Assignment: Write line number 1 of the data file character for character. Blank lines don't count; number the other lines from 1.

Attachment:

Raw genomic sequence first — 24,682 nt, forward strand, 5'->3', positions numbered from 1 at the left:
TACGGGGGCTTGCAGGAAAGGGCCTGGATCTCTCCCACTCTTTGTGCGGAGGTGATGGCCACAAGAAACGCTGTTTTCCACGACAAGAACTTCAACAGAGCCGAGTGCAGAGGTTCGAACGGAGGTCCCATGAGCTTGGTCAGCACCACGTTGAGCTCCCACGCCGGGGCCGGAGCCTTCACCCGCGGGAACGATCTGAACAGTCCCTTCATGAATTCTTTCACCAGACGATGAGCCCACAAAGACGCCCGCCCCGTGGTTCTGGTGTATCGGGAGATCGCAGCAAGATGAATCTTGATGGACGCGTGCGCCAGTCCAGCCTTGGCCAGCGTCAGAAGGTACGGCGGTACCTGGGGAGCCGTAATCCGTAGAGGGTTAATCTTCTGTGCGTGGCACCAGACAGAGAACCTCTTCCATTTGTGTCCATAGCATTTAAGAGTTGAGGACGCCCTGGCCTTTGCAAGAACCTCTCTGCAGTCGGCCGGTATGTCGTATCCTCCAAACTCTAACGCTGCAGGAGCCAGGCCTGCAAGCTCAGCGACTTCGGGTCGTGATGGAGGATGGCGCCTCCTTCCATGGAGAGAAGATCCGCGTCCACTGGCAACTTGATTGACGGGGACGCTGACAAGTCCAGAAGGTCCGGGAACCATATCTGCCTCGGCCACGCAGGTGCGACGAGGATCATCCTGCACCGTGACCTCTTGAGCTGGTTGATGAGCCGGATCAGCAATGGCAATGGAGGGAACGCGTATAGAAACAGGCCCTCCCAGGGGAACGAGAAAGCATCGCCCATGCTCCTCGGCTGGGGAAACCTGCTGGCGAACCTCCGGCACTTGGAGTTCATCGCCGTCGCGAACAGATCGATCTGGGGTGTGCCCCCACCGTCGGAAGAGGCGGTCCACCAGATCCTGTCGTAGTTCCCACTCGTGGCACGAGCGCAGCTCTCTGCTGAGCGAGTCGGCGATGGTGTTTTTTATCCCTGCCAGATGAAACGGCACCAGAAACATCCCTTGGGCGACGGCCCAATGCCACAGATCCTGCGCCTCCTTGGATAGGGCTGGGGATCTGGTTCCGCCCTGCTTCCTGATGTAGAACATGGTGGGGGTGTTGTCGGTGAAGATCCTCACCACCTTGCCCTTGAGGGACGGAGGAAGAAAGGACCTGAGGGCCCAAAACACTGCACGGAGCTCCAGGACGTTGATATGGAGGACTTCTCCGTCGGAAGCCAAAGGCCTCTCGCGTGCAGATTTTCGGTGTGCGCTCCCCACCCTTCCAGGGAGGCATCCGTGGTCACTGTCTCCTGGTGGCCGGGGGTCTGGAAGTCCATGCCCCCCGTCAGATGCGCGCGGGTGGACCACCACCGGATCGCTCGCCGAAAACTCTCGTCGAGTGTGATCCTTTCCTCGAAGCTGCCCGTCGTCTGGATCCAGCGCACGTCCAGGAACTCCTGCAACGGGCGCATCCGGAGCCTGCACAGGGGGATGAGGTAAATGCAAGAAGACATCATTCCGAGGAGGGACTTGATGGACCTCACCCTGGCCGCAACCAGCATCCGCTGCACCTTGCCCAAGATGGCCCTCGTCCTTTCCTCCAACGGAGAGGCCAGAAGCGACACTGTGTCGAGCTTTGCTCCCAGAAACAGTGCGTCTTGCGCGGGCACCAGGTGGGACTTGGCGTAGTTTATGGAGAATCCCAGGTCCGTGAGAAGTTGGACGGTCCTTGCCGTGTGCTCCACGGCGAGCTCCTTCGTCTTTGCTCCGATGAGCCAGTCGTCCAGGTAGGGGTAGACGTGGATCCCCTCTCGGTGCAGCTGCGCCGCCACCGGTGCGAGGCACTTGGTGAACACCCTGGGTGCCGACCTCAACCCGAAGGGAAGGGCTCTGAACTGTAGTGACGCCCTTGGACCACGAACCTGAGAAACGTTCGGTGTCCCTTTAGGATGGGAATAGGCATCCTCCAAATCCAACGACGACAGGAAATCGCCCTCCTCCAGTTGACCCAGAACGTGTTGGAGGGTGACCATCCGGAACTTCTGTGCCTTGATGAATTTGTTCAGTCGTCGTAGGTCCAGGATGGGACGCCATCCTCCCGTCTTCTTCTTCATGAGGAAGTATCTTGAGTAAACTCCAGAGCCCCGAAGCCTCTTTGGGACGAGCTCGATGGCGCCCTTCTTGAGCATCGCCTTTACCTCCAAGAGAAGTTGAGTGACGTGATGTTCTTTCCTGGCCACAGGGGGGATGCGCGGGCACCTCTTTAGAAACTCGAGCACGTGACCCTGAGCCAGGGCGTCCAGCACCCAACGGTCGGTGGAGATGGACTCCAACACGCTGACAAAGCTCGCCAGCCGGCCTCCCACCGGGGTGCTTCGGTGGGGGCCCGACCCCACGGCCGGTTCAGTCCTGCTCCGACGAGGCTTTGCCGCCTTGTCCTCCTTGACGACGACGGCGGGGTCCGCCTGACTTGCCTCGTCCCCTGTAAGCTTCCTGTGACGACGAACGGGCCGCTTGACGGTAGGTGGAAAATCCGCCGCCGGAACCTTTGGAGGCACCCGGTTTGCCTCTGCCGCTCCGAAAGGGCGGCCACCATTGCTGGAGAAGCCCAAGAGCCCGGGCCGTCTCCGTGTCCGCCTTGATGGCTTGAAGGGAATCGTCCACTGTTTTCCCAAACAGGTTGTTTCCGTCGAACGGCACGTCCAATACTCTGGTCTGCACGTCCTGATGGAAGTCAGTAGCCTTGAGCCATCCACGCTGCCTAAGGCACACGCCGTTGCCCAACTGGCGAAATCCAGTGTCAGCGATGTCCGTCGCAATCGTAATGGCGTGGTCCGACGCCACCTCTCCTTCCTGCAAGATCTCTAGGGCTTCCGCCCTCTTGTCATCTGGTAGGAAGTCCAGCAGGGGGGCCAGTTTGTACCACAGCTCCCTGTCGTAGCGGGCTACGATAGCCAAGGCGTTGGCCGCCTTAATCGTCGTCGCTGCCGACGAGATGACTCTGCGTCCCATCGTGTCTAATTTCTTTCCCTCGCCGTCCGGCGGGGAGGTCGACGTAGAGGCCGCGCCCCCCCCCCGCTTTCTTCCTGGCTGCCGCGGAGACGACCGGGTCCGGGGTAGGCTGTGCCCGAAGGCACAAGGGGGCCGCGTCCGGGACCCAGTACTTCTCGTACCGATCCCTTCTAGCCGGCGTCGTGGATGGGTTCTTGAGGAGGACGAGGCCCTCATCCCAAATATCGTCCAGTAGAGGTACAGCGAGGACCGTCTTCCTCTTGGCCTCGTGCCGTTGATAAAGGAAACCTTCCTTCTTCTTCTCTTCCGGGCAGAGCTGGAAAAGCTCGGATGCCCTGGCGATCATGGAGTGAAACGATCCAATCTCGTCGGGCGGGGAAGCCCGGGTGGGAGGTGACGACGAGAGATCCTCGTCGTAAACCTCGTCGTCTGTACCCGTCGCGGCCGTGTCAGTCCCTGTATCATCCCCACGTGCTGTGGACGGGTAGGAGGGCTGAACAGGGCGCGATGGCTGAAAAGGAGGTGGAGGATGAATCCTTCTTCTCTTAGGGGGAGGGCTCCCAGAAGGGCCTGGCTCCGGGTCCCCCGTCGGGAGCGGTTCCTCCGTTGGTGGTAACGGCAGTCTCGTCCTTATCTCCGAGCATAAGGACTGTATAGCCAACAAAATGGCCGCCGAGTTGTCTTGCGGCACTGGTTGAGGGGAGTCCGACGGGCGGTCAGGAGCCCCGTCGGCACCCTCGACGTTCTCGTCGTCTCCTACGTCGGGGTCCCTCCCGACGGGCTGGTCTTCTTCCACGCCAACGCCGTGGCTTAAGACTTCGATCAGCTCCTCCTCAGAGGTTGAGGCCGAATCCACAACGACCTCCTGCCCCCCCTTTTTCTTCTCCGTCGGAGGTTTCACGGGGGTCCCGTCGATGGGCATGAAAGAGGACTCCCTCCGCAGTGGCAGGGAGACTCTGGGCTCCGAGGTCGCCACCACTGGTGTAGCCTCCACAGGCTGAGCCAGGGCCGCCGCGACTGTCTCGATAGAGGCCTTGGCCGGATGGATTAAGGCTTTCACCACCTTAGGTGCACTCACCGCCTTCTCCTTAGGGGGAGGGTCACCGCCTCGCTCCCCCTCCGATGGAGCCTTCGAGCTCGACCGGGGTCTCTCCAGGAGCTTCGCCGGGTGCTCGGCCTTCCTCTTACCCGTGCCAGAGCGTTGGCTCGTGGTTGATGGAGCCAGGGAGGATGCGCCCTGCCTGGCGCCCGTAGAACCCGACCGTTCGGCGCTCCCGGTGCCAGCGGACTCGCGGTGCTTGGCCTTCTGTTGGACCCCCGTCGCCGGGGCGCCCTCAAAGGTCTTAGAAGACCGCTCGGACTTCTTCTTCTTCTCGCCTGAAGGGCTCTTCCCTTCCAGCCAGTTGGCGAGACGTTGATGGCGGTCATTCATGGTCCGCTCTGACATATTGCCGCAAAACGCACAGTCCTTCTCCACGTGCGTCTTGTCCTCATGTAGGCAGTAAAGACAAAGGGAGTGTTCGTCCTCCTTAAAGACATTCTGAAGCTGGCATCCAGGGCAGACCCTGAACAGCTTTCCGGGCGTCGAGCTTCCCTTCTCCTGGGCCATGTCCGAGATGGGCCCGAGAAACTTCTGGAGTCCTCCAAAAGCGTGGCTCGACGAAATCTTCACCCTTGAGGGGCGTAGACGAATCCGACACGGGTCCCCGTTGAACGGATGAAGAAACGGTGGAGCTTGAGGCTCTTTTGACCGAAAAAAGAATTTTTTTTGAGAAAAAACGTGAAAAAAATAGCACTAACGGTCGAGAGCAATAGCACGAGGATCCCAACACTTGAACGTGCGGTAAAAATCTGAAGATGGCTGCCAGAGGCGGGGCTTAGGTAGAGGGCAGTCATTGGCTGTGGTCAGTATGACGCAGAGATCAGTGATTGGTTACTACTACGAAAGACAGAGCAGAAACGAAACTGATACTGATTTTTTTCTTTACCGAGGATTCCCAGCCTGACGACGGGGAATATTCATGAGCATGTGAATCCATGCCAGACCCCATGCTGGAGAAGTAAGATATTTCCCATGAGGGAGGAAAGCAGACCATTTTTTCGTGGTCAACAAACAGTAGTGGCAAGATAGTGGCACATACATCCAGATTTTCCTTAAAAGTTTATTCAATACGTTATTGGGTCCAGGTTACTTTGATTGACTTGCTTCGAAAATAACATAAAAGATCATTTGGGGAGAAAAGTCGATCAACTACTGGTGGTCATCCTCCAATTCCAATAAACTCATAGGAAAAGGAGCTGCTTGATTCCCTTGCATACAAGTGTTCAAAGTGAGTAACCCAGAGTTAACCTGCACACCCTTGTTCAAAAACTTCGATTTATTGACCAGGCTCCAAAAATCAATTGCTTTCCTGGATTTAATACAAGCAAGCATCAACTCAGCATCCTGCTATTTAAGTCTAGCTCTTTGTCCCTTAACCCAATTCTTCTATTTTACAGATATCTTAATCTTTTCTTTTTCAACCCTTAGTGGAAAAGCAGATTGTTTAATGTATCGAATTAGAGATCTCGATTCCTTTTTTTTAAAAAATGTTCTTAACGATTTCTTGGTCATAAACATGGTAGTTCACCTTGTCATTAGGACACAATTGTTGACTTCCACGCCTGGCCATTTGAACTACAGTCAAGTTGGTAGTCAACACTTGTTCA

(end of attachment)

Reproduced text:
Raw genomic sequence first — 24,682 nt, forward strand, 5'->3', positions numbered from 1 at the left: